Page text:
But that’s before Forrest is asked to review Being Struck by Lightning, which literally forces our inconsiderate host to, once again, put his life on the balance and test fate. Because the gods want to punish Forrest for his cruel ill-treatment of others, Forrest lives to see another day, even when his loyal, unpaid intern Josh (Michael Croner) — one of the few men stupider than his boss — finds both of his legs broken by the incident. Of course, Forrest neglects such malice to field his next review, and it’s one that the host never saw coming. It’s from Suzanne herself, pleading her overworked ex-husband to review Not Reviewing Anything Ever Again, or else she’ll finally walk away with their child. It’s a bold, daring proposition, one that Forrest finally seems to accept. But that’s before he decides to field Grant’s advice, and you can imagine how that goes.
Grant, err, grants Forrest the privilege of living a happy, review-less life with his neglected family, where he can finally return to loving his wife and caring for his kid, but wouldn’t his son be prouder of his dad if he actually achieved his best self through the show? Wouldn’t Forrest be the better man if he provided his worth through Review? Of course not, anyone else would say. But most people don’t think the way Forrest does. Forrest MacNeil sees the world through the prism of Review, even if the ratings and the viewers aren’t coming in. As a result, Forrest vetoes Suzanne’s plead to find stability and the poorly-rationalizing host moves on to his next review, which is Getting Pranked. A seemingly harmless request that proves closer to Forrest’s demise than you’d imagine.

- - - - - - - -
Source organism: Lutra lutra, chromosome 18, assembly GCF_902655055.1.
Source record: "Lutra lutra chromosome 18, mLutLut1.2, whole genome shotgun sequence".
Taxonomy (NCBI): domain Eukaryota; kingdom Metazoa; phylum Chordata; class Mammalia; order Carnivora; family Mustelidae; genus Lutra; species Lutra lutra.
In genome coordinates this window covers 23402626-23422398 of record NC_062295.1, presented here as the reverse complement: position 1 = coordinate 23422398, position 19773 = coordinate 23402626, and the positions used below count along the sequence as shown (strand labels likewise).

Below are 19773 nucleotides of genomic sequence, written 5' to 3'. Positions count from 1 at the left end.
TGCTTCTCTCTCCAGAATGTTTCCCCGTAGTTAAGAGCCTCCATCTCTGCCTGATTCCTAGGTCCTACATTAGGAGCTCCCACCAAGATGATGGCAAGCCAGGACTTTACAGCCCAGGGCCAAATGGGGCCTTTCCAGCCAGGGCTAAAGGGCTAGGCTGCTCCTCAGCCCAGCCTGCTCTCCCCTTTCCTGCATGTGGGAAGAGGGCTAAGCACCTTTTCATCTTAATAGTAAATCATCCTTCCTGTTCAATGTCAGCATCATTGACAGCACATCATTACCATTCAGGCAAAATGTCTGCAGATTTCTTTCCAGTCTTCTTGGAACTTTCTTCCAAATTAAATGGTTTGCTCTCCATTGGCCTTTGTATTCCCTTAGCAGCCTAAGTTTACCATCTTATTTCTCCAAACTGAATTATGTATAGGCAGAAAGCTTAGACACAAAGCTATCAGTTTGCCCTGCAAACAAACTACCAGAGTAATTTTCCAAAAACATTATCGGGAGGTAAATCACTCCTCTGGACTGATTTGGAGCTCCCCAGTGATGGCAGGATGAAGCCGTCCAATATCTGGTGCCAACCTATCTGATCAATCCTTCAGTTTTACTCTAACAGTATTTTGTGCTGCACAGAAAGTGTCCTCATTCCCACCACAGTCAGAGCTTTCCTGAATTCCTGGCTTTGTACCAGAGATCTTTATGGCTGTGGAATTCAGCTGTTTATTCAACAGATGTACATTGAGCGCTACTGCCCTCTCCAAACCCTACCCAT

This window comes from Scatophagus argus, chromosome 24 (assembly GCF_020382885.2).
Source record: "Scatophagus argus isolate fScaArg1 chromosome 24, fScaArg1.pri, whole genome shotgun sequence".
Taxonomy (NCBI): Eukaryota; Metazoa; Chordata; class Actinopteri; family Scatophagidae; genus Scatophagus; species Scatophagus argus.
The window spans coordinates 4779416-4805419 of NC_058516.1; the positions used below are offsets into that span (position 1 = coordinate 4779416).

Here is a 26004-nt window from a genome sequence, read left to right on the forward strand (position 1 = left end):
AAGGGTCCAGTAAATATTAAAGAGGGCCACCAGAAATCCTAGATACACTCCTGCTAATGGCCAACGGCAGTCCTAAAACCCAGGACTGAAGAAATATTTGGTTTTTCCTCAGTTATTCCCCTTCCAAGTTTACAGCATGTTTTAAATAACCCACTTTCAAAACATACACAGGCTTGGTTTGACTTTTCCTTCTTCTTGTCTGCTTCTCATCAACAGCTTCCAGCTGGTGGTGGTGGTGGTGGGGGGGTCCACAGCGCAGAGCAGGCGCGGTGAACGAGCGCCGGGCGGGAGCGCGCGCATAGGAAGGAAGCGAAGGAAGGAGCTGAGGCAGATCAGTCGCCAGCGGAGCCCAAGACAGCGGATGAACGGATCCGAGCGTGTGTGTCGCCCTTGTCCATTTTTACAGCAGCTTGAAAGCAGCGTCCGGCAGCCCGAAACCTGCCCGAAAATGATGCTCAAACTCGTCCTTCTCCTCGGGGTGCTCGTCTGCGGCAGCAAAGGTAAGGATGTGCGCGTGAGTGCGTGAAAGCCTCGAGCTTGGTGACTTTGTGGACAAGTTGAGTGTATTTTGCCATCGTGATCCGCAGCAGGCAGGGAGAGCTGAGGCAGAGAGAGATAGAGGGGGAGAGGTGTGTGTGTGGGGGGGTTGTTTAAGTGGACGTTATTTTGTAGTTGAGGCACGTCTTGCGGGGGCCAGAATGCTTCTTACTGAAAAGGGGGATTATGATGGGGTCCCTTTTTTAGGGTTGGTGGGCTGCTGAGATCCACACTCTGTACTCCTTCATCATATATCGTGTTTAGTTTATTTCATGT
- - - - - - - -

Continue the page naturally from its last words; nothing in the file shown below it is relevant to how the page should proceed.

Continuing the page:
In the midst of waiting to be pranked, Forrest receives some devasting news from Grant: Review is canceled. But how can this be? Forrest does important, life-alternating work. Surely, this must be a mistake! Or, quite possibly, it’s a cruel hoax orchestrated by his wheelchair-bound producer. Yes, that must be it! Because how can Review possibly be axed?! It can’t! No way. Not when Forrest sacrificed his family to continue its pursuit. As a result, Forrest watches his legacy diminish with a goofy grin strapped to his face. Josh tearfully says goodbye. Tee hee. His co-host A.J. Gibbs (Megan Stevenson) has her own travel series? What a joke. His straight-faced, no-nonsense secretary Lucille (Tara Karsian) offers a rare moment of emotional sincerity? Yeah, sure. See you soon, Lucille. The entire set is taken down? Geez, the staff certainly committed themselves this time. Oh well, we’ll see how far this “prank” goes when Forrest returns next time!